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Glen Iris: Once the butt of jokes, there’s no laughing about its status now

Barry Humphries wasn’t kind to Glen Iris. Dame Edna Everage might have joyfully lampooned Moonee Ponds but it was that “decent, humdrum little old man” Sandy Stone and his wife Beryl who called 36 Gallipoli Crescent, Glen Iris, home.

Humphries chose his setting well, for Glen Iris is both solidly middle ring and middle class. It is telling that the average house there now sells for almost $2 million, but not quite.

It is a suburb well-endowed with private schools (Sacre Couer, Korowa Anglican Girls’ School and a campus of Caulfield Grammar among them) and parklands.

Should anyone want to leave Glen Iris, the Monash Freeway cuts straight through, dissecting the suburb into two uneven pieces. For the public transport-minded there are several tram lines, while Glen Iris and Gardiner train stations both opened in 1890 and serve the Glen Waverley line, which provides a 20-minute journey into the CBD.

Glen Iris also has a tale to tell about Melbourne’s urban sprawl. The suburb was deemed Melbourne’s geographical and demographic centre for a time in the mid-1990s (in fact, the centre of Melbourne was pinpointed to a bench in Ferndale Park) although sprawl to the city’s west and the north has since superseded its claim to fame.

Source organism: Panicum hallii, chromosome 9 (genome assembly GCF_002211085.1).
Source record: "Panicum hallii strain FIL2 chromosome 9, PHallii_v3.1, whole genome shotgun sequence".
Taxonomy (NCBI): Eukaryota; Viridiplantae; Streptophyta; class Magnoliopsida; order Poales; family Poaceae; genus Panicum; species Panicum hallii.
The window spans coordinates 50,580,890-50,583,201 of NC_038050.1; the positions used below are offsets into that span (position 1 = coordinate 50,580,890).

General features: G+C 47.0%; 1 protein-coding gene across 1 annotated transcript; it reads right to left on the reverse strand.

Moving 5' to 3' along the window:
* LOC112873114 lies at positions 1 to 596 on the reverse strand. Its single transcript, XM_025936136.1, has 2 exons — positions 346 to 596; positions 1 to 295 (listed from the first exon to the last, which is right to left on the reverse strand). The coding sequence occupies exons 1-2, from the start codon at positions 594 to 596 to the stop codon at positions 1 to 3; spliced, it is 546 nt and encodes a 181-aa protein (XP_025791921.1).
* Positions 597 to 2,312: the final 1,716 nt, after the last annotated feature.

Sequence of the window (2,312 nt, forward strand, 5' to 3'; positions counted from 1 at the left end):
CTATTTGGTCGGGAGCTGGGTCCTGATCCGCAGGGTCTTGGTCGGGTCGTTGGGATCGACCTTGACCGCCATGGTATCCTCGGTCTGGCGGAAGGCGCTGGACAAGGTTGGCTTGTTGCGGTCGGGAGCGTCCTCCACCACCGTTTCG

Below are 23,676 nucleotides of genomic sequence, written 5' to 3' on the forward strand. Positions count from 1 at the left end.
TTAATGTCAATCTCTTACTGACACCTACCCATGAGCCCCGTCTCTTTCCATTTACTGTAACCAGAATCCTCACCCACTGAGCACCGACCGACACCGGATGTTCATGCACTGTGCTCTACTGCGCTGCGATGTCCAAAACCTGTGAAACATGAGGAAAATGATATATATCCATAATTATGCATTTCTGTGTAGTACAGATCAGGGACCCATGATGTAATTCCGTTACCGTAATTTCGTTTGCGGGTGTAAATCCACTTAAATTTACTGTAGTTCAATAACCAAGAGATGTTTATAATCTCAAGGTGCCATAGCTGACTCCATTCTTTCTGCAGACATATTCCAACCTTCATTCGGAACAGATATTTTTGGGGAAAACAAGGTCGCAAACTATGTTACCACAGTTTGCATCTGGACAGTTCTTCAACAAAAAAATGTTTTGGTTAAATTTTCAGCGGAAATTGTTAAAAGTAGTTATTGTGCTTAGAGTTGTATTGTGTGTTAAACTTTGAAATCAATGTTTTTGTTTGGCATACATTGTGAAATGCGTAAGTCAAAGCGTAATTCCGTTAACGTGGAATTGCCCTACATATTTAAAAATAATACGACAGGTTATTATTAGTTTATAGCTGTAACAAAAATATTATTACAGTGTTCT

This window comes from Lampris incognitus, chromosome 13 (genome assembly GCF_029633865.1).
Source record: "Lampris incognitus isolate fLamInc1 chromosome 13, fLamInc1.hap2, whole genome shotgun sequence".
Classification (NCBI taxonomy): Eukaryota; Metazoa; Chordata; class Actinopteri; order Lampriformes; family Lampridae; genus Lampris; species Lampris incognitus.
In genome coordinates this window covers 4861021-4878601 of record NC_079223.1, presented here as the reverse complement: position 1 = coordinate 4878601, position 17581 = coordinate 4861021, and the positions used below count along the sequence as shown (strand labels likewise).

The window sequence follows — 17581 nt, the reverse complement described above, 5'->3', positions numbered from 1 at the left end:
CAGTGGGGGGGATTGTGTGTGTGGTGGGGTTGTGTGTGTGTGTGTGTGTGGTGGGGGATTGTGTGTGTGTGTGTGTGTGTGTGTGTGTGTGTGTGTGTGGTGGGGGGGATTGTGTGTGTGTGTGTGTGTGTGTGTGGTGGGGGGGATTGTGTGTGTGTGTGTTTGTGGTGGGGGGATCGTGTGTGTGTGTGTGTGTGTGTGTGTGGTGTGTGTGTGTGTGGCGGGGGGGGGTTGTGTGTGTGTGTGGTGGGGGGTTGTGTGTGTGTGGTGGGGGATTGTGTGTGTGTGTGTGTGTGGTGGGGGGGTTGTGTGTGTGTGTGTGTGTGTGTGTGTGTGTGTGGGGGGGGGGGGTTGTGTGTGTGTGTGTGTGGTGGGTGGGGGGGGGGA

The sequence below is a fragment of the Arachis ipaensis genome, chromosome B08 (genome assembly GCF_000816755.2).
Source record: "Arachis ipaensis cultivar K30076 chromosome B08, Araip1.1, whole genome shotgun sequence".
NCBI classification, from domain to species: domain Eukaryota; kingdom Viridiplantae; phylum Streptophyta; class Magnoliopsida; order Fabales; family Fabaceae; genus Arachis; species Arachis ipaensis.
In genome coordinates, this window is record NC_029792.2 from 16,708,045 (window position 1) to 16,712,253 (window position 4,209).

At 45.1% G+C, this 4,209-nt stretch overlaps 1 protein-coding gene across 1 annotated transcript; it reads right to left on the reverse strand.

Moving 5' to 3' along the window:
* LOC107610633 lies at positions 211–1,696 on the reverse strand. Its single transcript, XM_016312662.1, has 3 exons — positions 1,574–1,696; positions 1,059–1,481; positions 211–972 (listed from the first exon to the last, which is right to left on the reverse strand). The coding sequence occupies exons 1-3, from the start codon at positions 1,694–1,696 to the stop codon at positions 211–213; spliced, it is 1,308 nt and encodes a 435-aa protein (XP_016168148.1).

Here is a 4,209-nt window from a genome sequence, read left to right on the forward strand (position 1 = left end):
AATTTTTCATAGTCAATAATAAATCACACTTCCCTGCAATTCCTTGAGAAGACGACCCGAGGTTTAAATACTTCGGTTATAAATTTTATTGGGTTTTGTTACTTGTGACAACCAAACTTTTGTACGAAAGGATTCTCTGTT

Camberwell and Malvern just over the border have better shopping but Glen Iris can counter with the Hill ‘n’ Dale park, with its skateboarding and BMX tracks, and the Gardiners Creek linear park and bike trail.

Houses aren’t as neatly defined into period streetscapes as its neighbours either. Edwardians, California bungalows and post-war builds are now rubbing shoulders with new apartment and townhouse developments aimed not at the investor market but at the empty nesters looking to downsize without leaving their old stomping ground.

Sandy Stone and geographical epicentres aside, Glen Iris’ other claim to fame is as the home of sternly brutalist architecture of the Harold Holt Memorial Swim Centre on the corner of High and Edgar streets.

Named for the sitting prime minister and local member who presumably drowned off Portsea in 1967 during the pool’s construction, the name is an unintentionally ironic contribution to the annals of Australian comedy – or maybe it was quite intentional, and we need to give Humphries’ humourless residents credit for their brilliant black joke.

Community